Yakima Co. Auditor: ‘The concept that your vote doesn’t matter is completely false’

YAKIMA COUNTY, Wash. — Yakima County Auditor Charles Ross is encouraging voters to cast their ballots, saying just one vote could be the difference between a particular candidate’s victory and a coin toss to determine who will win.

“The concept that your vote doesn’t matter is completely false, especially with local elections where the margins of victory are getting smaller and smaller,” Ross said. “We’ve conducted elections before where we actually have to use a coin flip to decide who wins because it was a tie.”

Ross said in another recent election, there was a countywide recount where the outcome was decided by just nine votes. He said that’s why it’s so important for voters to cast their ballots, especially in local elections.

According to Ross, Washington state is one of the easiest places to cast a vote, with mail-in ballots that include prepaid postage, voter guides sent directly to your house, 24-hour ballot dropboxes in every community and voter registration up until 8 p.m. on the day on the election.

However, Ross said eliminating barriers to voting hasn’t led to a significant increase in voter turnout, which has been historically low in Yakima County elections for years.

“Short of me coming out to your house to pick it up or drop it off —which we have done — I just really can’t think of another reason why a voter doesn’t vote, unless they’re just not feeling interested,” Ross said.

In some cases, despite having voter guides sent to their homes, people just don’t know what’s on the ballot and may not feel comfortable voting on things they don’t know about.

Yakima County has multiple federal, state and county candidates on the ballot, as well as five propositions for taxes, including:

  • Yakima County Proposition 1, which would authorize the county to continue to impose a regular property tax of 25 cents per $1,000 of assessed property value to provide emergency medical care or emergency medical services.
  • City of Selah Proposition 1, which would impose a regular property tax of 53 cents per $1,000 of assessed property value in order to fund the creation of a new law and justice center to house the police department, municipal court and city council.
  • Union Gap School District No. 2 Proposition 1, which would authorize the school district to issue $9,655,000 of bonds — that would cost taxpayers $1.43 per $1,000 of assessed property value —  to make safety improvements and construct school facilities.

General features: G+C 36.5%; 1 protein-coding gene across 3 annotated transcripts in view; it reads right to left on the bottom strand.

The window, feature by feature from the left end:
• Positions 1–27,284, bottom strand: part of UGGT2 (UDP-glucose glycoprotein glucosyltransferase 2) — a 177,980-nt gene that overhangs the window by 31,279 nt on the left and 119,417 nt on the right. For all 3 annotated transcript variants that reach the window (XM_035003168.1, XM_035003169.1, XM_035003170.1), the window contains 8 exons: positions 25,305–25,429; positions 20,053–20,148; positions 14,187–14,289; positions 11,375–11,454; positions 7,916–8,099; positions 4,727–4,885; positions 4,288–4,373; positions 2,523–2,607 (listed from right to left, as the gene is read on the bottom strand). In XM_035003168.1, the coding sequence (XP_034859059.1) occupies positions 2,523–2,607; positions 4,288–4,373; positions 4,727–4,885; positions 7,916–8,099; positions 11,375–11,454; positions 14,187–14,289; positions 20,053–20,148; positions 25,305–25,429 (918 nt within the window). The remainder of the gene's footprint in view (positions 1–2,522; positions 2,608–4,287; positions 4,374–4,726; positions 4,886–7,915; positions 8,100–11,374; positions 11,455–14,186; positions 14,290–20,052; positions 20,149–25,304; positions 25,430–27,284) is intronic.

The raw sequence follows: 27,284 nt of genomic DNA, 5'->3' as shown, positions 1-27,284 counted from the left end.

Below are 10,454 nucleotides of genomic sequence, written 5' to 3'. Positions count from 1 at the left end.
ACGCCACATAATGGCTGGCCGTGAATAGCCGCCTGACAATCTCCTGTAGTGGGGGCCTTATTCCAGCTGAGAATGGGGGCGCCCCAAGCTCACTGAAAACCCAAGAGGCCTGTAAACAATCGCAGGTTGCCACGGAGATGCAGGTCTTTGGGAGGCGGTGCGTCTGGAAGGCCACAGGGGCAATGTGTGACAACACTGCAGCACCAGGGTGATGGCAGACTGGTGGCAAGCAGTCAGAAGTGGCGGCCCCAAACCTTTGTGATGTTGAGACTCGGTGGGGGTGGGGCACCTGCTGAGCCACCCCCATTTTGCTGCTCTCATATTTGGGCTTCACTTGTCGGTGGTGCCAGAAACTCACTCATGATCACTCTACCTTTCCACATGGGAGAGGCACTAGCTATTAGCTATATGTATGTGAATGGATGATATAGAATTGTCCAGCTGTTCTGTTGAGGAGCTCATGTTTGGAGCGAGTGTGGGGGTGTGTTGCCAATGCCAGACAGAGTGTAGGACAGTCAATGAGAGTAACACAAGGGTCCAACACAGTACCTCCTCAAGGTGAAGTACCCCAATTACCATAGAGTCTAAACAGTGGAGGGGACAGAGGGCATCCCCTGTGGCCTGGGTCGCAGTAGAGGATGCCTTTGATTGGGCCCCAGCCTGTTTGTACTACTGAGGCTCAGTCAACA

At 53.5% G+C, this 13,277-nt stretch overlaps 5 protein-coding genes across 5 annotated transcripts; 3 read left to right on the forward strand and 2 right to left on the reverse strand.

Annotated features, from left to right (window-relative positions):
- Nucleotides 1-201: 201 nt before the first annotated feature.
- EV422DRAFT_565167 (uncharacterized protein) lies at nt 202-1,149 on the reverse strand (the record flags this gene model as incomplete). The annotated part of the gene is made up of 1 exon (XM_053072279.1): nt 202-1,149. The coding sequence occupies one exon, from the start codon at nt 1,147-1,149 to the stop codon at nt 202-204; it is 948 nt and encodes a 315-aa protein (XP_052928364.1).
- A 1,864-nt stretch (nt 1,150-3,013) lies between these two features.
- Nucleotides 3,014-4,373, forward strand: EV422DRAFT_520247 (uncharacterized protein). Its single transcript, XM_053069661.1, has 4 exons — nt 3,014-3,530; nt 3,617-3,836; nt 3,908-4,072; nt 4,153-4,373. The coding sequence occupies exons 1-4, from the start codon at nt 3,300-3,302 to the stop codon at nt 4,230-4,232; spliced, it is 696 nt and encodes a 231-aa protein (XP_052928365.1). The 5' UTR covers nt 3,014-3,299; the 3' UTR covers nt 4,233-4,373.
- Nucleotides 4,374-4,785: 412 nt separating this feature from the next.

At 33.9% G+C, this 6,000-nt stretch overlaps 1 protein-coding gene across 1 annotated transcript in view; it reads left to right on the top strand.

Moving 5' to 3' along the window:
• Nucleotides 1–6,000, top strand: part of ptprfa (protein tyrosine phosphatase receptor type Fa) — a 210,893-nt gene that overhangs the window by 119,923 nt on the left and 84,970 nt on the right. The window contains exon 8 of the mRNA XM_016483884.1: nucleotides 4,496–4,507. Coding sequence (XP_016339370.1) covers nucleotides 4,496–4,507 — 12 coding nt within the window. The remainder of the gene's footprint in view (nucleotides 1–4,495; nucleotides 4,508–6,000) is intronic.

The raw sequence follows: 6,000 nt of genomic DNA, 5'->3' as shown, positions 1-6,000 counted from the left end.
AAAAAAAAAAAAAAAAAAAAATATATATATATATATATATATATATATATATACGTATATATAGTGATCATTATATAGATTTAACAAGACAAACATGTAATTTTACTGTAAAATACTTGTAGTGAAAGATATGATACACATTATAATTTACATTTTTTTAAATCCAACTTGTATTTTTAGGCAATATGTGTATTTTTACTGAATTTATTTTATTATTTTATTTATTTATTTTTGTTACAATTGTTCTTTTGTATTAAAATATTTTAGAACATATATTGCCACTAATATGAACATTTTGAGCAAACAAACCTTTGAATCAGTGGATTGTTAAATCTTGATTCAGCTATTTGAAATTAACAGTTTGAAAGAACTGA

• East Valley School District No. 90 Proposition 1, which would allow a two-year capital levy to expand the East Valley Central Middle School Commons, costing taxpayers $1.03 per $1,000 of assessed property value in 2023 and $1.02 per $1,000 of assessed property value in 2024.
  • Mabton School District No. 120 Proposition 1, which would authorize the school fistrict to issue $12,800,000 of bonds — that would cost taxpayers $2.61 per $1,000 of assessed property value — to improve safety and expand and renovate Mabton Junior Senior High School.

However, some people who care about the issues on the ballot may still not vote because they’re tired of being in the political minority and feeling like their preferred candidate doesn’t have a chance.

“If you’re a GOP person and you’re running for office in downtown Seattle, you’re probably not going to win, right?” Ross said. “In this region, I think Democrats feel the same way. It’s very hard to win in a very strong politically dominated area, by either party.”

Still more voters feel like when the ballots are counted, their vote isn’t going to sway the decision either way. But Ross said surprises happen during elections all the time and local election results are often closer calls than expected.

Ross said voting is a privilege and he encourages people to take advantage of the right they have to choose the people who are going to make decisions that will affect their everyday lives. He said people can always choose not to vote, but they have to live with the consequences.

“If you’re not sending a ballot, you really don’t have the right to complain,” Ross said. “So if you’d like to complain, make sure you’re at least participating.”

Ross said people don’t have to vote on every issue for their ballot to be counted and can focus only on the measures or issues they actually care about.

As long as the ballot is signed and dropped in a ballot box or postmarked by 8 p.m. election night, it will be counted. Ross said it’s important to use a black ink pen, make your signature as clear as possible and include a phone number in case there’s any issues.

If you need to get a new ballot or have an issue with your existing one, you can call the elections division at 509-574-1340 for assistance.